​As long term care providers grapple with staffing shortages and turnover, one group may hold the key to their future: Generation Z. The tens of millions of young adults entering the workforce, as well as high school and college students preparing to do so, have the potential to solve the industry's woes. Attracting them, however, requires providers to abandon some of their old habits in favor of more innovative strategies that meet young people on their own playing field.

Campus Outreach
Fortunately for providers, members of Generation Z aren't hard to track down. Many organizations have partnerships with high schools and higher education institutions, where they send representatives to make direct pitches at job fairs and in the classroom.

Debbie Petras, director of corporate soul at third-party operator Priority Life Care (PLC), said PLC has recruited “amazing talent" through its outreach programs on college campuses, including many people who never would have considered the industry otherwise. Her daughter, CEO Sevy Petras, said that PLC is developing certification programs for smaller one- and two-year schools in the region. They find that these efforts are a particularly effective way of recruiting talent for various non-health care operational roles, cutting through the perception that the only jobs in senior living are for caregivers.

"There's all these different ways that you can get involved in our industry," Sevy said. “I don't think that we do the best job at helping younger people who are looking at career options at the ways that they can have such an impactful and meaningful, purposeful career that are doing something that's making a difference in everybody's lives." She added that her brother, COO Bobby Petras, likes to tell undergrads that if they want to make six-figure salaries right out of college, there are plenty of opportunities available in senior living administration and marketing.

Vitality Senior Living CEO Chris Guay takes a similar approach, recruiting at high schools and college campuses. He also connects directly with students in the classroom at Washington State University, where he and Vitality's COO, Kelly Lindstrom, teach in a senior housing certificate program as part of the institution's hospitality school. The goal, he said, is to “tell younger professionals that are looking at career paths that, hey, there's an opportunity here."

"I'd love to get more universities in tune with programs like that," Guay added. "The more we connect—whether it's hospitality schools or business schools—and create an educational path to what senior housing is, I think it'll help." He said he's also working on creating an apprenticeship program for young adults, providing more intensive, hands-on experiences that will open more doors into the field.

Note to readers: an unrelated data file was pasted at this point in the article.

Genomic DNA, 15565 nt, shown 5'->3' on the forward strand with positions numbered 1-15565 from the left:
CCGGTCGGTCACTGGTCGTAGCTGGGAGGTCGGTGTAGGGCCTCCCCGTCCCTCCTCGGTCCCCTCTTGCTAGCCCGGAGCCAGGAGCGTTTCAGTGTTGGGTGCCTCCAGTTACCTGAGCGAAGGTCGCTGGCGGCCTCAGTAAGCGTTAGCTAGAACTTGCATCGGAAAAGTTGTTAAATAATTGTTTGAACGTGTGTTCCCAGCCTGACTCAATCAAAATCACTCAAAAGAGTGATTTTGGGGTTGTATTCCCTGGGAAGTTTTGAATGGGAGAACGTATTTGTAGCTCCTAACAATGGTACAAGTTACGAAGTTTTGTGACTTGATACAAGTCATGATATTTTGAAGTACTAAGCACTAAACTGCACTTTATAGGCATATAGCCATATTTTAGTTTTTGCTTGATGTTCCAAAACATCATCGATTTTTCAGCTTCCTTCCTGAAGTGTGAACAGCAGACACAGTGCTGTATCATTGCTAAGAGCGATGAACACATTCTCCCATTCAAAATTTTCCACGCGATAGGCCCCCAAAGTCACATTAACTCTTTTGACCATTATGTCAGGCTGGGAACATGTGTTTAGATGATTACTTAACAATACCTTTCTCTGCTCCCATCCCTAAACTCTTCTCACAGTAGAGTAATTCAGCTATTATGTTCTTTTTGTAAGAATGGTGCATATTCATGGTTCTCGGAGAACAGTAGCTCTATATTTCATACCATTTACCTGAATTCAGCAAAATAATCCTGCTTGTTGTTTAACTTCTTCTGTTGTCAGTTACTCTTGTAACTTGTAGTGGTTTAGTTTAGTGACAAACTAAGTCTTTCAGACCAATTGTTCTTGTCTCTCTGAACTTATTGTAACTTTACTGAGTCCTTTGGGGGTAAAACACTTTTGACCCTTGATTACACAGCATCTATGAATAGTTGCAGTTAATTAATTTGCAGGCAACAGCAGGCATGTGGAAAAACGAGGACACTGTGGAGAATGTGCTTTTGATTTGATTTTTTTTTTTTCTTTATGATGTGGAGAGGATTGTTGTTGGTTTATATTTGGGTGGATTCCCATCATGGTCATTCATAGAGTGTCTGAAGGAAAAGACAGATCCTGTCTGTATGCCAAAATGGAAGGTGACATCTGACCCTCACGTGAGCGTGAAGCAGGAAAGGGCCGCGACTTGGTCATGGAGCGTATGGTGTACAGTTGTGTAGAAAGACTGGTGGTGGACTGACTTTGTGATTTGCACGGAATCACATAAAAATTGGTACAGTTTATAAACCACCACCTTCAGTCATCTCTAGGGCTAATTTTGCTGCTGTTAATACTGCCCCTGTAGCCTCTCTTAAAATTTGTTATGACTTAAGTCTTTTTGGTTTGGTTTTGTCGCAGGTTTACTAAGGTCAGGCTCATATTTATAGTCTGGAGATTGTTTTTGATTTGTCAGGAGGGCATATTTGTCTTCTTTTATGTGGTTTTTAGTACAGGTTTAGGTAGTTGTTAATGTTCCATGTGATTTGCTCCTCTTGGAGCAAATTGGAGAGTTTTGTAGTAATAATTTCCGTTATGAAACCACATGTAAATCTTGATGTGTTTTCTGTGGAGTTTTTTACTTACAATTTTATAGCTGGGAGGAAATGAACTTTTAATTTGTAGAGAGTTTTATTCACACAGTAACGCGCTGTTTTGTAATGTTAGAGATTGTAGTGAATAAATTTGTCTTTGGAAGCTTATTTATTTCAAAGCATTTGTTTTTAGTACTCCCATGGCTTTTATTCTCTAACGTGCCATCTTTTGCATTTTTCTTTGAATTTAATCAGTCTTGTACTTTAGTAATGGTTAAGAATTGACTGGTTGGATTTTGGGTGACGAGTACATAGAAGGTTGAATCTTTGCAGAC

With 20 communities in 11 states, Erickson Senior Living goes beyond the job fair, bringing local high schoolers directly into the community with its student dining program. "Students at 14 years of age can start gaining valuable employment experience as hosts and hostesses," Nicole Walker, Erickson's senior vice president of human resources and chief diversity officer, explained. "These students enjoy a flexible schedule, so they are able to balance work with school and extracurricular activities. College scholarships funded by resident contributions are available to these students, and many of our leaders began their careers within this program."

Finding the Right Value Proposition
Persuading young adults to pursue a career in senior living depends on careful, effective messaging. When Senior Lifestyle—which operates 130 communities across the country—sends representatives to high schools and church groups, they stress the potential for long-lasting job security. “One thing that does set us apart is that we are recession-proof," said Nancy Salerno, director of talent acquisition. "Some will say we're heading towards a recession, but this industry is going to continue to grow and flourish for the next decade."

At Vitality Senior Living, Guay encourages his team to lean hard on the unique value proposition of a career in long term care. To reach young adults who could make the same pay at a grocery store as they could in a caregiving role, providers have to connect with their desire to do purposeful work. The pitch, at its heart, is simple. “It's a profession where you actually can make a difference if you do your job well," he said.